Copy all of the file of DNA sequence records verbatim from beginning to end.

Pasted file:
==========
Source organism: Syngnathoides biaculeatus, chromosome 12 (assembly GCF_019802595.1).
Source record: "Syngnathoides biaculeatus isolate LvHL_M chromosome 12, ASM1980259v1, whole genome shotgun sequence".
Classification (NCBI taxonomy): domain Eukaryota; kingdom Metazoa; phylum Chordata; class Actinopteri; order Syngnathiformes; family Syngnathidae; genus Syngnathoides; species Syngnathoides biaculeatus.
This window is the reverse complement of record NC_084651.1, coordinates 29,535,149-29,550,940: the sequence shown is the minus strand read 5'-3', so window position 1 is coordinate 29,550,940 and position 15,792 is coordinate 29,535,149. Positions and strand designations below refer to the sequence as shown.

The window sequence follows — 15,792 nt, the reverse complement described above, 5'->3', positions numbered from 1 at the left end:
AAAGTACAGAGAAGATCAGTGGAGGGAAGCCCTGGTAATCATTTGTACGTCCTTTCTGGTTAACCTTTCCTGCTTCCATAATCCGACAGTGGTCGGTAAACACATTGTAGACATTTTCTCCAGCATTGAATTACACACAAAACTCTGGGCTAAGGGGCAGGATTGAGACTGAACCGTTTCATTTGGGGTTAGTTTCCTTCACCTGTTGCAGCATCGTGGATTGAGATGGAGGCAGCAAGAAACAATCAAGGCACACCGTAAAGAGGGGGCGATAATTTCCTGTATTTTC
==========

Source organism: Syngnathoides biaculeatus, chromosome 12 (assembly GCF_019802595.1).
Source record: "Syngnathoides biaculeatus isolate LvHL_M chromosome 12, ASM1980259v1, whole genome shotgun sequence".
Classification (NCBI taxonomy): domain Eukaryota; kingdom Metazoa; phylum Chordata; class Actinopteri; order Syngnathiformes; family Syngnathidae; genus Syngnathoides; species Syngnathoides biaculeatus.
This window is the reverse complement of record NC_084651.1, coordinates 29,535,149-29,550,940: the sequence shown is the minus strand read 5'-3', so window position 1 is coordinate 29,550,940 and position 15,792 is coordinate 29,535,149. Positions and strand designations below refer to the sequence as shown.

The window sequence follows — 15,792 nt, the reverse complement described above, 5'->3', positions numbered from 1 at the left end:
AAAGTACAGAGAAGATCAGTGGAGGGAAGCCCTGGTAATCATTTGTACGTCCTTTCTGGTTAACCTTTCCTGCTTCCATAATCCGACAGTGGTCGGTAAACACATTGTAGACATTTTCTCCAGCATTGAATTACACACAAAACTCTGGGCTAAGGGGCAGGATTGAGACTGAACCGTTTCATTTGGGGTTAGTTTCCTTCACCTGTTGCAGCATCGTGGATTGAGATGGAGGCAGCAAGAAACAATCAAGGCACACCGTAAAGAGGGGGCGATAATTTCCTGTATTTTC